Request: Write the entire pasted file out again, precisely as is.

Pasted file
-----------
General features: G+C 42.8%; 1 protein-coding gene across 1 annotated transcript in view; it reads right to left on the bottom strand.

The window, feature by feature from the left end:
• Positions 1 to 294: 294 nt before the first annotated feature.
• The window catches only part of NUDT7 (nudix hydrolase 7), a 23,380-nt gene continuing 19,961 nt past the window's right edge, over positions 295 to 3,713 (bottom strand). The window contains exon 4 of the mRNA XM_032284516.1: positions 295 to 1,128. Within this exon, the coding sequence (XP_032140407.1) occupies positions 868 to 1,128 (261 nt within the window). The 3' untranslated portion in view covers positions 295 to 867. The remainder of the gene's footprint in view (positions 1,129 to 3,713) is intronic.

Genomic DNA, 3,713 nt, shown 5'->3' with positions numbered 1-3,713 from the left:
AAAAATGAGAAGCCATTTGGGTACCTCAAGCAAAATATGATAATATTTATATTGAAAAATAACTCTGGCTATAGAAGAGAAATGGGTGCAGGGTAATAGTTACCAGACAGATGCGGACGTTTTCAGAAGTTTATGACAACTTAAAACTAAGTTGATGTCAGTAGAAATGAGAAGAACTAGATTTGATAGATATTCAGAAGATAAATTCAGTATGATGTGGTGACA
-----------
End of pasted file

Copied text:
General features: G+C 42.8%; 1 protein-coding gene across 1 annotated transcript in view; it reads right to left on the bottom strand.

The window, feature by feature from the left end:
• Positions 1 to 294: 294 nt before the first annotated feature.
• The window catches only part of NUDT7 (nudix hydrolase 7), a 23,380-nt gene continuing 19,961 nt past the window's right edge, over positions 295 to 3,713 (bottom strand). The window contains exon 4 of the mRNA XM_032284516.1: positions 295 to 1,128. Within this exon, the coding sequence (XP_032140407.1) occupies positions 868 to 1,128 (261 nt within the window). The 3' untranslated portion in view covers positions 295 to 867. The remainder of the gene's footprint in view (positions 1,129 to 3,713) is intronic.

Genomic DNA, 3,713 nt, shown 5'->3' with positions numbered 1-3,713 from the left:
AAAAATGAGAAGCCATTTGGGTACCTCAAGCAAAATATGATAATATTTATATTGAAAAATAACTCTGGCTATAGAAGAGAAATGGGTGCAGGGTAATAGTTACCAGACAGATGCGGACGTTTTCAGAAGTTTATGACAACTTAAAACTAAGTTGATGTCAGTAGAAATGAGAAGAACTAGATTTGATAGATATTCAGAAGATAAATTCAGTATGATGTGGTGACA